favour of earthly and carnall passions, so that it docs violence to its own 
clearest convictions. Thus the Sccpticks, yea and Mr. Hobs, impugnc the 
certainty even of Geomctricall demonstrations. But th<"> we suppose 
Reason a sure guide for innocent man, yet it cannot be such for offending 
man. To know how to attone an offended God, and recover His favour, is 
utterly impossible, unless He declare Himself upon the subject. All that 
Reason can possibly suggest on the head, is Repentance; and how is it 
possible to know if this will be accepted? Repentance revokes the affront, 
but cannot recall the act; and at utmost it is optionall to God, the Supreme 
Governour, to accept it or not ; so that the guilty party is still left at a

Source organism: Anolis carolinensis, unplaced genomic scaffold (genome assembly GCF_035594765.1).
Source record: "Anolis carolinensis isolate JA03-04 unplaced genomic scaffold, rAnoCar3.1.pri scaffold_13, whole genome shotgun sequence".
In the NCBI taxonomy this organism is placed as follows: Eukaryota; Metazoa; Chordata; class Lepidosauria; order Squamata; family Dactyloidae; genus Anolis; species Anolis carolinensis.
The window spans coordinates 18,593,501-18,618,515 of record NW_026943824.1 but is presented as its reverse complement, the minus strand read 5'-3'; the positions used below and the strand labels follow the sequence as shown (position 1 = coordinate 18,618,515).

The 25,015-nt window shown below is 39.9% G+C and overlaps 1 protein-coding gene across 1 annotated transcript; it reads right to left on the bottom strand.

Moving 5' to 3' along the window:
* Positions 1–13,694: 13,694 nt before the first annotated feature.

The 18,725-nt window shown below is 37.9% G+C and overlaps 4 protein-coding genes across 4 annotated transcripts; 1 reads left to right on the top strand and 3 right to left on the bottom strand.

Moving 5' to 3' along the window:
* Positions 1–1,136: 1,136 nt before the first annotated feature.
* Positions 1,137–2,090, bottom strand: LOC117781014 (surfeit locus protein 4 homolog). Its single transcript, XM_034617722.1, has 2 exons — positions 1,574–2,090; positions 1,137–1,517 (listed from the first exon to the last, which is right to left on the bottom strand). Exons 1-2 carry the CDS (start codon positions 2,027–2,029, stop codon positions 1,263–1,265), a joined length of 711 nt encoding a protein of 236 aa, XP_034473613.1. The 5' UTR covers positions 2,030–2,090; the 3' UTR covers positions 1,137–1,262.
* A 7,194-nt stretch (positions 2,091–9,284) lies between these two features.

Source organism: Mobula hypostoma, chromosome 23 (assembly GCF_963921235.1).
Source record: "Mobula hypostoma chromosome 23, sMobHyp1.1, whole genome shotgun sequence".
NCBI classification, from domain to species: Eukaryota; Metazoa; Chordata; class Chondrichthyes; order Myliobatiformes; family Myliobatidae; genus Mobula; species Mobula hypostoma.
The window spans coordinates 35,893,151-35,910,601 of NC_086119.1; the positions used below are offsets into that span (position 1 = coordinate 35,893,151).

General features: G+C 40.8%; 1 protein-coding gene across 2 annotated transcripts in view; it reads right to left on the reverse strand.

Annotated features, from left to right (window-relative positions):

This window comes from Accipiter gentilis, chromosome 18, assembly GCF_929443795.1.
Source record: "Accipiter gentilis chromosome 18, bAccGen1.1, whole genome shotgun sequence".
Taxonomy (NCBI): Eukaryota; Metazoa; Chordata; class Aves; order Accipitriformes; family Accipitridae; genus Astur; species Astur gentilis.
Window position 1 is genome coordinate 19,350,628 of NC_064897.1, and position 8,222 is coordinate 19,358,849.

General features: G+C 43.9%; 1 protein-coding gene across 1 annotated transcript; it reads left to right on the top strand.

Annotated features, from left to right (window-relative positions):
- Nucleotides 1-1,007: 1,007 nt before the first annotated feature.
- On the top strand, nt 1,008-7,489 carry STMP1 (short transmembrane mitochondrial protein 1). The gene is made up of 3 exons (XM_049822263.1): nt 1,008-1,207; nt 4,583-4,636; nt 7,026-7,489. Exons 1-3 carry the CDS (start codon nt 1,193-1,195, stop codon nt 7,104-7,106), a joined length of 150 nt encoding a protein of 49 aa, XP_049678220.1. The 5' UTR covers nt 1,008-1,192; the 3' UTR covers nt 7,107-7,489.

doubtfull uncertaintie, and so without any solid ground of hope or comfort. 
Moreover, if Repentance were enough, even the terms of it behoved to be 
specified by God himselfe, otherwise it is not possible to know if the com 
mitted MI i lt shall be actually pardoned by the Supreme, and the delinquent 
restored to favour and the bcncfitc of the Law. From all which it is plain, 
that offending man cannot know by mcir Reason, unassisted by Divine 
Revelation, what that Religion is which is acceptable to God, and which 
gives a title to His rewards; in which rewards the true felicity of man doth 

God, in revealing truths to men, which are necessary, important, and 
uscfull, yet which he could not have known without His own interposition, 
graciously condescends to attest them by such supernatural acts, as not only 
surpass our power, but indeed that of all created agents. These, His super- 
naturall acts, arc of two kinds. First, Trespasses (may I he allowed so to